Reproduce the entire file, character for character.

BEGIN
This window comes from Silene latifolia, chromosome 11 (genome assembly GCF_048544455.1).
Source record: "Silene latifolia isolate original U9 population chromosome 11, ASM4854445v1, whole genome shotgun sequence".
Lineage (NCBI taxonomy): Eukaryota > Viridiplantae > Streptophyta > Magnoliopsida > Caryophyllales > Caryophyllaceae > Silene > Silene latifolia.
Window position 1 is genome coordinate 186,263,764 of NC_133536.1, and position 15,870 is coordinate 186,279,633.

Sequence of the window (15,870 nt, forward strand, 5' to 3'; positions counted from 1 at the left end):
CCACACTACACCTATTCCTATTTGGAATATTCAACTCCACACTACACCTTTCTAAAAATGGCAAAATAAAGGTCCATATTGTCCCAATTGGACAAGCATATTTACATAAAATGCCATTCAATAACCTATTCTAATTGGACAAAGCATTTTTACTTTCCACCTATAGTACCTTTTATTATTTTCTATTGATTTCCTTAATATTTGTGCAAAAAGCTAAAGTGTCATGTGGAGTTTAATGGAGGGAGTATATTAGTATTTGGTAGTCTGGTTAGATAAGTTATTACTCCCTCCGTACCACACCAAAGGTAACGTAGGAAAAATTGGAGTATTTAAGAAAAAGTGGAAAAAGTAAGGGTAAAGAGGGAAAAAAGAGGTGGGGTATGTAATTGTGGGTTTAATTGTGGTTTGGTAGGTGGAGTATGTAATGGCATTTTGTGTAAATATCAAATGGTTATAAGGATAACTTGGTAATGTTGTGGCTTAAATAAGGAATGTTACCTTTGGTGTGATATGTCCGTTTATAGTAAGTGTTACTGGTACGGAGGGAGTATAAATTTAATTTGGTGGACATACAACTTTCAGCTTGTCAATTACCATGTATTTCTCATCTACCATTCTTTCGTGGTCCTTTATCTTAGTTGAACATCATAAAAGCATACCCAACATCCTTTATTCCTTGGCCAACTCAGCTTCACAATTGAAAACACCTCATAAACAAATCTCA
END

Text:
This window comes from Silene latifolia, chromosome 11 (genome assembly GCF_048544455.1).
Source record: "Silene latifolia isolate original U9 population chromosome 11, ASM4854445v1, whole genome shotgun sequence".
Lineage (NCBI taxonomy): Eukaryota > Viridiplantae > Streptophyta > Magnoliopsida > Caryophyllales > Caryophyllaceae > Silene > Silene latifolia.
Window position 1 is genome coordinate 186,263,764 of NC_133536.1, and position 15,870 is coordinate 186,279,633.

Sequence of the window (15,870 nt, forward strand, 5' to 3'; positions counted from 1 at the left end):
CCACACTACACCTATTCCTATTTGGAATATTCAACTCCACACTACACCTTTCTAAAAATGGCAAAATAAAGGTCCATATTGTCCCAATTGGACAAGCATATTTACATAAAATGCCATTCAATAACCTATTCTAATTGGACAAAGCATTTTTACTTTCCACCTATAGTACCTTTTATTATTTTCTATTGATTTCCTTAATATTTGTGCAAAAAGCTAAAGTGTCATGTGGAGTTTAATGGAGGGAGTATATTAGTATTTGGTAGTCTGGTTAGATAAGTTATTACTCCCTCCGTACCACACCAAAGGTAACGTAGGAAAAATTGGAGTATTTAAGAAAAAGTGGAAAAAGTAAGGGTAAAGAGGGAAAAAAGAGGTGGGGTATGTAATTGTGGGTTTAATTGTGGTTTGGTAGGTGGAGTATGTAATGGCATTTTGTGTAAATATCAAATGGTTATAAGGATAACTTGGTAATGTTGTGGCTTAAATAAGGAATGTTACCTTTGGTGTGATATGTCCGTTTATAGTAAGTGTTACTGGTACGGAGGGAGTATAAATTTAATTTGGTGGACATACAACTTTCAGCTTGTCAATTACCATGTATTTCTCATCTACCATTCTTTCGTGGTCCTTTATCTTAGTTGAACATCATAAAAGCATACCCAACATCCTTTATTCCTTGGCCAACTCAGCTTCACAATTGAAAACACCTCATAAACAAATCTCA